AutoCog: Measuring the description-to-permission fidelity in android applications

Zhengyang Qu, Vaibhav Rastogi, Xinyi Zhang, Yan Chen, Tiantian Zhu, Zhong Chen

Research output: Chapter in Book/Report/Conference proceedingConference contribution

112 Scopus citations

Abstract

The booming popularity of smartphones is partly a result of application markets where users can easily download wide range of third-party applications. However, due to the open nature of markets, especially on Android, there have been several privacy and security concerns with these applications. On Google Play, as with most other markets, users have direct access to natural-language descriptions of those applications, which give an intuitive idea of the functionality including the security-related information of those applications. Google Play also provides the permissions requested by applications to access security and privacy-sensitive APIs on the devices. Users may use such a list to evaluate the risks of using these applications. To best assist the end users, the descriptions should reflect the need for permissions, which we term description-to-permission fidelity. In this paper, we present a system AutoCog to automatically assess description-to-permission fidelity of applications. AutoCog employs state-of-the-art techniques in natural language processing and our own learning-based algorithm to relate description with permissions. In our evaluation, Auto-Cog outperforms other related work on both performance of detection and ability of generalization over various permissions by a large extent. On an evaluation of eleven permissions, we achieve an average precision of 92.6% and an average recall of 92.0%. Our large-scale measurements over 45,811 applications demonstrate the severity of the problem of low description-to-permission fidelity. AutoCog helps bridge the long-lasting usability gap between security techniques and average users.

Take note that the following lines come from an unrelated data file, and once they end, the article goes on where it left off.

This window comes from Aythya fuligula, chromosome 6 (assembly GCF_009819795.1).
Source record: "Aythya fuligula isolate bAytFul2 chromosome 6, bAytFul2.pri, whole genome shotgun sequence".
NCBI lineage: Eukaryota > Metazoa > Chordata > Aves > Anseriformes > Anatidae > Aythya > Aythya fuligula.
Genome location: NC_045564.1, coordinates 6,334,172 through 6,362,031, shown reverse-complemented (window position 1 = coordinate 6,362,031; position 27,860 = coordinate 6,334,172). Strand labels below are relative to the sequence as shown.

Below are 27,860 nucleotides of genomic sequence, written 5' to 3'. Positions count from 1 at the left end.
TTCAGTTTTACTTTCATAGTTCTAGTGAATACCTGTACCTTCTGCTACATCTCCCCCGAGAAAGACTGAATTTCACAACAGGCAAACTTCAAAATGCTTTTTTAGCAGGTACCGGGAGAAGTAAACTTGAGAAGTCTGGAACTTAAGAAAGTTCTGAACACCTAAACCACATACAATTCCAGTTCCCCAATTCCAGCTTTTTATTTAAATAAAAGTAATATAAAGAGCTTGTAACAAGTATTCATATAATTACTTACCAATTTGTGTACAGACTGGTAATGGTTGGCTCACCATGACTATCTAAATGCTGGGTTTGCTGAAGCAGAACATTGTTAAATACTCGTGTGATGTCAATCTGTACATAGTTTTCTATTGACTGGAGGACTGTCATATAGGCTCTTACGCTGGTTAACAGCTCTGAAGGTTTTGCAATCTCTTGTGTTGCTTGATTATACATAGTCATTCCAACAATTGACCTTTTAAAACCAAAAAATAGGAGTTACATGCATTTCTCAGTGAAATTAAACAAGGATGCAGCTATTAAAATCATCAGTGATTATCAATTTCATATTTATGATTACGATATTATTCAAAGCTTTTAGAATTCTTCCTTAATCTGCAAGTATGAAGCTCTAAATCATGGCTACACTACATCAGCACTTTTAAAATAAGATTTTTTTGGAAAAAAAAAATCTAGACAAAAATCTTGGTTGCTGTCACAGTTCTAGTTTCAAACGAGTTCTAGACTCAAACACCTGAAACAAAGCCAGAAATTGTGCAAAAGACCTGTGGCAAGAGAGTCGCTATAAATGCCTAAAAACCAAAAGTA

Original languageEnglish (US)
Title of host publicationCCS 2014 - Proceedings of the 21st ACM Conference on Computer and Communications Security
PublisherAssociation for Computing Machinery
Pages1354-1365
Number of pages12
EditionNovember
ISBN (Print)9781450332392
DOIs
StatePublished - Nov 3 2014
Event21st ACM Conference on Computer and Communications Security, CCS 2014 - Scottsdale, United States
Duration: Nov 3 2014Nov 7 2014

Publication series

NameProceedings of the ACM Conference on Computer and Communications Security
NumberNovember
Volume2014-November
ISSN (Print)1543-7221

Other

Other21st ACM Conference on Computer and Communications Security, CCS 2014
CountryUnited States
CityScottsdale
Period11/3/1411/7/14

Keywords

  • Android
  • Google play
  • Machine learning
  • Mobile
  • Natural language processing
  • Permissions

ASJC Scopus subject areas

  • Software
  • Computer Networks and Communications

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